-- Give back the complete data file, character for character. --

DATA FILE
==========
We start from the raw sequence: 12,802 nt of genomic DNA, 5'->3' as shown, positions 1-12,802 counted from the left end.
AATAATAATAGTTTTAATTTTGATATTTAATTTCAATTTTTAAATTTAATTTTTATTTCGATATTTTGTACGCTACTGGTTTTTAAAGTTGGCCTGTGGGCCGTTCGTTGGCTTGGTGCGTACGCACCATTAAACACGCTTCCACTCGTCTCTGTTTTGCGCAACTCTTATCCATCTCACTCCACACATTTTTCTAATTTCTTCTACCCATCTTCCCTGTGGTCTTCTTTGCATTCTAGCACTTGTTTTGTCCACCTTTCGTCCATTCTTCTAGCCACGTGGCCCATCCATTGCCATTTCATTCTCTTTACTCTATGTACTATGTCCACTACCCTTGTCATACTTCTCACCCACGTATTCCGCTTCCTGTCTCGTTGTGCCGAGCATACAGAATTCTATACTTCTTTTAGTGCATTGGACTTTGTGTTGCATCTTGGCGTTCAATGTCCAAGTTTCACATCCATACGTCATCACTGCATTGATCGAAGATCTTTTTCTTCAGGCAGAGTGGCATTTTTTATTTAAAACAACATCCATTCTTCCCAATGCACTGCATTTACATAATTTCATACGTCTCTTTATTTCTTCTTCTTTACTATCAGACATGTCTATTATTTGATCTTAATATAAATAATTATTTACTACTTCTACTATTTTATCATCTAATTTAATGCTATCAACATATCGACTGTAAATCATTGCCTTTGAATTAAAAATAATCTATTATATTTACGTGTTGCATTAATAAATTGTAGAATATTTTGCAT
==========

We start from the raw sequence: 12,802 nt of genomic DNA, 5'->3' as shown, positions 1-12,802 counted from the left end.
AATAATAATAGTTTTAATTTTGATATTTAATTTCAATTTTTAAATTTAATTTTTATTTCGATATTTTGTACGCTACTGGTTTTTAAAGTTGGCCTGTGGGCCGTTCGTTGGCTTGGTGCGTACGCACCATTAAACACGCTTCCACTCGTCTCTGTTTTGCGCAACTCTTATCCATCTCACTCCACACATTTTTCTAATTTCTTCTACCCATCTTCCCTGTGGTCTTCTTTGCATTCTAGCACTTGTTTTGTCCACCTTTCGTCCATTCTTCTAGCCACGTGGCCCATCCATTGCCATTTCATTCTCTTTACTCTATGTACTATGTCCACTACCCTTGTCATACTTCTCACCCACGTATTCCGCTTCCTGTCTCGTTGTGCCGAGCATACAGAATTCTATACTTCTTTTAGTGCATTGGACTTTGTGTTGCATCTTGGCGTTCAATGTCCAAGTTTCACATCCATACGTCATCACTGCATTGATCGAAGATCTTTTTCTTCAGGCAGAGTGGCATTTTTTATTTAAAACAACATCCATTCTTCCCAATGCACTGCATTTACATAATTTCATACGTCTCTTTATTTCTTCTTCTTTACTATCAGACATGTCTATTATTTGATCTTAATATAAATAATTATTTACTACTTCTACTATTTTATCATCTAATTTAATGCTATCAACATATCGACTGTAAATCATTGCCTTTGAATTAAAAATAATCTATTATATTTACGTGTTGCATTAATAAATTGTAGAATATTTTGCAT